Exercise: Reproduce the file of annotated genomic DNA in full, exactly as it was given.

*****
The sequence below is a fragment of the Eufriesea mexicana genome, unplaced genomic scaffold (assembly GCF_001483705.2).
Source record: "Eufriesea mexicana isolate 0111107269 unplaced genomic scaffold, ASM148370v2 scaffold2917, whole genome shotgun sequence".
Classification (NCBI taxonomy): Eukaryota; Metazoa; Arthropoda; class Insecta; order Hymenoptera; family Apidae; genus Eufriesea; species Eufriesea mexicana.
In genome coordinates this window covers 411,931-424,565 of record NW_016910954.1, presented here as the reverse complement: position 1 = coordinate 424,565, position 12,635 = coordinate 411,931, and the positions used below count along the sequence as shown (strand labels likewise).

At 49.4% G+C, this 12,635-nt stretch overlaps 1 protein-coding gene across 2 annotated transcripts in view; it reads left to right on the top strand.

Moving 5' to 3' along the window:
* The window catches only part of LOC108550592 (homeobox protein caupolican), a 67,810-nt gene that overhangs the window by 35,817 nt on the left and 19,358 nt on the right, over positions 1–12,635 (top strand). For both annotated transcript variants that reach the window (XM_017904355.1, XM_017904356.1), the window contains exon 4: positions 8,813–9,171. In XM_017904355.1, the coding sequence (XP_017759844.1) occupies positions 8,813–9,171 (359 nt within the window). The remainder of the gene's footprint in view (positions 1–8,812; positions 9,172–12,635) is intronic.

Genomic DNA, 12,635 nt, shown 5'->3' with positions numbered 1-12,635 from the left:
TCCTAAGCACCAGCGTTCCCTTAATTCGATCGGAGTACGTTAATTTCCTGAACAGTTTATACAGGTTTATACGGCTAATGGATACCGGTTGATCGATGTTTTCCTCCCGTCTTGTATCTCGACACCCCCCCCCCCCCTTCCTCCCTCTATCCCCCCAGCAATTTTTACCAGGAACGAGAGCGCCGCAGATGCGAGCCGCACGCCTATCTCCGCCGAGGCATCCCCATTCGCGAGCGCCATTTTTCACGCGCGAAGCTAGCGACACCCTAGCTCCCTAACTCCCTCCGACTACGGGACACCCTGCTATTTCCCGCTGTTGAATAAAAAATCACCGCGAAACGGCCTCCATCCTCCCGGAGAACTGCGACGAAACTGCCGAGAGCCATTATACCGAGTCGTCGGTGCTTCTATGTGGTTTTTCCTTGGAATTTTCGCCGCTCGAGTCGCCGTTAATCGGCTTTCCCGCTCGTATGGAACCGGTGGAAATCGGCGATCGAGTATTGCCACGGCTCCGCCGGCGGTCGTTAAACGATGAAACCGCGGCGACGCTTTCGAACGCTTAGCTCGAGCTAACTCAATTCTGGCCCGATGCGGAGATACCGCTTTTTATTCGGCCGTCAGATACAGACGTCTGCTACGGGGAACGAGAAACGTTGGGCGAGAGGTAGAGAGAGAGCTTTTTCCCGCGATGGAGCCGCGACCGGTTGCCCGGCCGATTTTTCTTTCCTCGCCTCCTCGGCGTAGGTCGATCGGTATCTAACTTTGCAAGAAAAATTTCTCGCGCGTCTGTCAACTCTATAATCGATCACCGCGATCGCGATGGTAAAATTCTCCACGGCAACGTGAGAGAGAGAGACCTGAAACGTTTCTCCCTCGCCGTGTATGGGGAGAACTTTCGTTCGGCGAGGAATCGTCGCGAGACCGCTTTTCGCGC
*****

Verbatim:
The sequence below is a fragment of the Eufriesea mexicana genome, unplaced genomic scaffold (assembly GCF_001483705.2).
Source record: "Eufriesea mexicana isolate 0111107269 unplaced genomic scaffold, ASM148370v2 scaffold2917, whole genome shotgun sequence".
Classification (NCBI taxonomy): Eukaryota; Metazoa; Arthropoda; class Insecta; order Hymenoptera; family Apidae; genus Eufriesea; species Eufriesea mexicana.
In genome coordinates this window covers 411,931-424,565 of record NW_016910954.1, presented here as the reverse complement: position 1 = coordinate 424,565, position 12,635 = coordinate 411,931, and the positions used below count along the sequence as shown (strand labels likewise).

At 49.4% G+C, this 12,635-nt stretch overlaps 1 protein-coding gene across 2 annotated transcripts in view; it reads left to right on the top strand.

Moving 5' to 3' along the window:
* The window catches only part of LOC108550592 (homeobox protein caupolican), a 67,810-nt gene that overhangs the window by 35,817 nt on the left and 19,358 nt on the right, over positions 1–12,635 (top strand). For both annotated transcript variants that reach the window (XM_017904355.1, XM_017904356.1), the window contains exon 4: positions 8,813–9,171. In XM_017904355.1, the coding sequence (XP_017759844.1) occupies positions 8,813–9,171 (359 nt within the window). The remainder of the gene's footprint in view (positions 1–8,812; positions 9,172–12,635) is intronic.

Genomic DNA, 12,635 nt, shown 5'->3' with positions numbered 1-12,635 from the left:
TCCTAAGCACCAGCGTTCCCTTAATTCGATCGGAGTACGTTAATTTCCTGAACAGTTTATACAGGTTTATACGGCTAATGGATACCGGTTGATCGATGTTTTCCTCCCGTCTTGTATCTCGACACCCCCCCCCCCCCTTCCTCCCTCTATCCCCCCAGCAATTTTTACCAGGAACGAGAGCGCCGCAGATGCGAGCCGCACGCCTATCTCCGCCGAGGCATCCCCATTCGCGAGCGCCATTTTTCACGCGCGAAGCTAGCGACACCCTAGCTCCCTAACTCCCTCCGACTACGGGACACCCTGCTATTTCCCGCTGTTGAATAAAAAATCACCGCGAAACGGCCTCCATCCTCCCGGAGAACTGCGACGAAACTGCCGAGAGCCATTATACCGAGTCGTCGGTGCTTCTATGTGGTTTTTCCTTGGAATTTTCGCCGCTCGAGTCGCCGTTAATCGGCTTTCCCGCTCGTATGGAACCGGTGGAAATCGGCGATCGAGTATTGCCACGGCTCCGCCGGCGGTCGTTAAACGATGAAACCGCGGCGACGCTTTCGAACGCTTAGCTCGAGCTAACTCAATTCTGGCCCGATGCGGAGATACCGCTTTTTATTCGGCCGTCAGATACAGACGTCTGCTACGGGGAACGAGAAACGTTGGGCGAGAGGTAGAGAGAGAGCTTTTTCCCGCGATGGAGCCGCGACCGGTTGCCCGGCCGATTTTTCTTTCCTCGCCTCCTCGGCGTAGGTCGATCGGTATCTAACTTTGCAAGAAAAATTTCTCGCGCGTCTGTCAACTCTATAATCGATCACCGCGATCGCGATGGTAAAATTCTCCACGGCAACGTGAGAGAGAGAGACCTGAAACGTTTCTCCCTCGCCGTGTATGGGGAGAACTTTCGTTCGGCGAGGAATCGTCGCGAGACCGCTTTTCGCGC